In vitro fertilisation (IVF) is a process in which the male partner’s sperm fertilises the female’s eggs in a lab, rather than inside the female’s body. The resulting organism is referred to as an embryo. Cryopreserved (frozen) embryos or fresh embryos can be used for IVF. Is one better than the other?
Some fertility centers are reporting slightly higher success rates with frozen embryos, including Fertility Centers of New England, which note that “Many patients are surprised that the frozen embryo transfer rates are equal to or higher than fresh embryo transfers.”
The Colorado Center for Reproductive Medicine (CCRM) believes there is an advantage to using frozen embryos. “In concordance with research at CCRM, studies from around the world have shown that in vitro fertilization pregnancies following a frozen embryo transfer are more similar to natural conception pregnancies than fresh embryo transfer cycles.” William Schoolcraft MD, medical director of CCRM says: “Since frozen embryo transfers occur a significant amount of time after a woman’s ovaries were stimulated with medications, the hormone levels in the body have had time to return to normal, which mimics a more natural conception process.”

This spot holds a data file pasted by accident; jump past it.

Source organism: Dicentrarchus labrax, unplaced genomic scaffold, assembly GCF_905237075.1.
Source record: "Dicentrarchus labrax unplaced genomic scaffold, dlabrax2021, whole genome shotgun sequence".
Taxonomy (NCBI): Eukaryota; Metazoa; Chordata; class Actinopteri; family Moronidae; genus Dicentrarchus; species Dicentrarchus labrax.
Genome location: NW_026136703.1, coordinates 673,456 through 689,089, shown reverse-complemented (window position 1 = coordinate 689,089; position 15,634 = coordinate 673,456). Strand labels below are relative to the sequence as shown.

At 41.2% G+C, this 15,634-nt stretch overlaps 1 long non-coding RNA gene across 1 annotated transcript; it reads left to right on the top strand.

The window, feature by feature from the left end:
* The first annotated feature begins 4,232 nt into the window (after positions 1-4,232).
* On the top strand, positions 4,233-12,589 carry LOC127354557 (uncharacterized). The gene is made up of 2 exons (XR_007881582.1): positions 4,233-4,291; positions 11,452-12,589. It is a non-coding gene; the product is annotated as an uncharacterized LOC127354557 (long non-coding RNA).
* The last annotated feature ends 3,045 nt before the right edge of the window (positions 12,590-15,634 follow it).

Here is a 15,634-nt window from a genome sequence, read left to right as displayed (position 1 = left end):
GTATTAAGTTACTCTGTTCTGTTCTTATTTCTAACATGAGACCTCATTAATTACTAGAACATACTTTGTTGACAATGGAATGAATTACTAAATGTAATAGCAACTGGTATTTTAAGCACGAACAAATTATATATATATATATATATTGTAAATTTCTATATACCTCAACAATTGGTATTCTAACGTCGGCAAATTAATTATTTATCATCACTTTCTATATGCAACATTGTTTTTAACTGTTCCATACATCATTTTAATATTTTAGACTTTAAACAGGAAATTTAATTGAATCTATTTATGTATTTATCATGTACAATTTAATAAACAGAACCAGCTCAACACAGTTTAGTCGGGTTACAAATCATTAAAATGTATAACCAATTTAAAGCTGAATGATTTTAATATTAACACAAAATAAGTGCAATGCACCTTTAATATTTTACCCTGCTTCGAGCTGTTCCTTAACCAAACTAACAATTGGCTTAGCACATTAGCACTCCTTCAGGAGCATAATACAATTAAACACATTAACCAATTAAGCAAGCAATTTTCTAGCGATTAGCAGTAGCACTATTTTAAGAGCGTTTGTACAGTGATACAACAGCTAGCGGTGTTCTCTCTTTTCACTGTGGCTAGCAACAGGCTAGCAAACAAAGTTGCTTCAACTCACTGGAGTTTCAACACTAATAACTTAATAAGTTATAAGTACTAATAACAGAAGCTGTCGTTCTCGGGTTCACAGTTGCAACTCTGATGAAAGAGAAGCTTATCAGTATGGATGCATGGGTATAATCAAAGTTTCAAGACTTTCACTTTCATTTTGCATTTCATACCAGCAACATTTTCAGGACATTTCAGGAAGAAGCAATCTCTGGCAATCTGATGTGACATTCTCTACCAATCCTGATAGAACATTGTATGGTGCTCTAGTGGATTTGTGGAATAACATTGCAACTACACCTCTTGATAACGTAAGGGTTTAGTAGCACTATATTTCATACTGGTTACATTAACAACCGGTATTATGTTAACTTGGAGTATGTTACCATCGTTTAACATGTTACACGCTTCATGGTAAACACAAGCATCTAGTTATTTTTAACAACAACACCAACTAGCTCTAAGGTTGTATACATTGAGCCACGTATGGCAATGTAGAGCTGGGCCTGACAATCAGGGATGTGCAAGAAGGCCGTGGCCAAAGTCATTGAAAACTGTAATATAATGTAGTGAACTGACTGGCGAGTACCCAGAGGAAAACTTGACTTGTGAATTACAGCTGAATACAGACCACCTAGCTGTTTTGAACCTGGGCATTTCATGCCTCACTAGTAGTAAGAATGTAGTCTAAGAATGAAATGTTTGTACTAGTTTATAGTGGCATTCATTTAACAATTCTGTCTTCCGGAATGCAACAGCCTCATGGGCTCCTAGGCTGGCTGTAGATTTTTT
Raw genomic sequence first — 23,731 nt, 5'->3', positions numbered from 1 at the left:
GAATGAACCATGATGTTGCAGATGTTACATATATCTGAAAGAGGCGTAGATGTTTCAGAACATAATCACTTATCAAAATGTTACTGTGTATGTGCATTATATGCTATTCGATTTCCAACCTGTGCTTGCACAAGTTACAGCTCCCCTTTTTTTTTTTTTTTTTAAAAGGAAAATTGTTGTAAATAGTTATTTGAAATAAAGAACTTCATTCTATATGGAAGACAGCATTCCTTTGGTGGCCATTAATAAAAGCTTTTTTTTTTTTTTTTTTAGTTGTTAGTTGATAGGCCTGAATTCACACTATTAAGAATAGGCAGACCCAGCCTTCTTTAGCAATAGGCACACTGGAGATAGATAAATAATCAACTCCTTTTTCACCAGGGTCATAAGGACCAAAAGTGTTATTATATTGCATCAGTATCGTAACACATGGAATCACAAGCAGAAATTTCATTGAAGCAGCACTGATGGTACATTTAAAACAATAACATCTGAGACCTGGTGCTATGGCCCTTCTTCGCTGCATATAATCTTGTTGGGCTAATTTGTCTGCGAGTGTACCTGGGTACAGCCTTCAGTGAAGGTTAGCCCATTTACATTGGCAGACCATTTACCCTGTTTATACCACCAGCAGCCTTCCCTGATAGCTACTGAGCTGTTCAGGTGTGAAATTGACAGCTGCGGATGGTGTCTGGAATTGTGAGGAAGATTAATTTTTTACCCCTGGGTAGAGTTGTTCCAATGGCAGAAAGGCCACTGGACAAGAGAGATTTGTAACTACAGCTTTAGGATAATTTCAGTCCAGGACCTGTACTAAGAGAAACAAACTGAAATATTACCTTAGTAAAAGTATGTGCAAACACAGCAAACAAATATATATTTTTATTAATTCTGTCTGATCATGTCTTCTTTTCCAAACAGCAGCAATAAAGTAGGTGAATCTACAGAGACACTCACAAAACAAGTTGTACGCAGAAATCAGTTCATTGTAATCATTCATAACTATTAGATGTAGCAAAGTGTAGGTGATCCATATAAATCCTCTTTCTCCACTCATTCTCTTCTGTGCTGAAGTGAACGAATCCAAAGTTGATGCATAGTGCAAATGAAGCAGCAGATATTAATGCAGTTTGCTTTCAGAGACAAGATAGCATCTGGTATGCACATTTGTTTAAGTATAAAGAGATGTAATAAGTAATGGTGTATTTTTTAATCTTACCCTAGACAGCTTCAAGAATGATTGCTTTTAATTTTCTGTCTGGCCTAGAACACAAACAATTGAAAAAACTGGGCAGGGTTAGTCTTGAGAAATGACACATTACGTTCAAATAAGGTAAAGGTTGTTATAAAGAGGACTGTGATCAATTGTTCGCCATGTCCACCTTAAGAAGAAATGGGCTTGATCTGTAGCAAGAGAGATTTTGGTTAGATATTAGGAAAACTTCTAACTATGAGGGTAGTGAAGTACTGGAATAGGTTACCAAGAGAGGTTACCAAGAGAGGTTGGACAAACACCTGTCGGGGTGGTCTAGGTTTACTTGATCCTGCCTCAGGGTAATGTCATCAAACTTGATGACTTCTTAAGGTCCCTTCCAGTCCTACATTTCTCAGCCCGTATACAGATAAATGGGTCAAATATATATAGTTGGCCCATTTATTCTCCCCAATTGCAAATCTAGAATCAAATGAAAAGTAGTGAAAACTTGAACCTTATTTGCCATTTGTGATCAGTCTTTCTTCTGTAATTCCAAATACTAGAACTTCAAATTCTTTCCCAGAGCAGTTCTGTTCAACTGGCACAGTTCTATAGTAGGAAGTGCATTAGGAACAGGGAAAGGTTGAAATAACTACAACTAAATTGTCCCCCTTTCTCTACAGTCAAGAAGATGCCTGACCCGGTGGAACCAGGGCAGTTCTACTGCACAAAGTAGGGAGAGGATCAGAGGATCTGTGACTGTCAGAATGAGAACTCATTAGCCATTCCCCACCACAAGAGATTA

According to Dr. Geoff Sher of Sher Fertility, a network of American fertility clinics, three developments have helped to improve the results achieved with frozen embryos:
While some IVF doctors state a preference for frozen embryos, the selection of frozen over fresh (or vice versa) will depend on a couple’s specific case and preferences. Fertility specialists can explain the IVF process using both fresh and frozen embryos and help patients determine which option suits them best.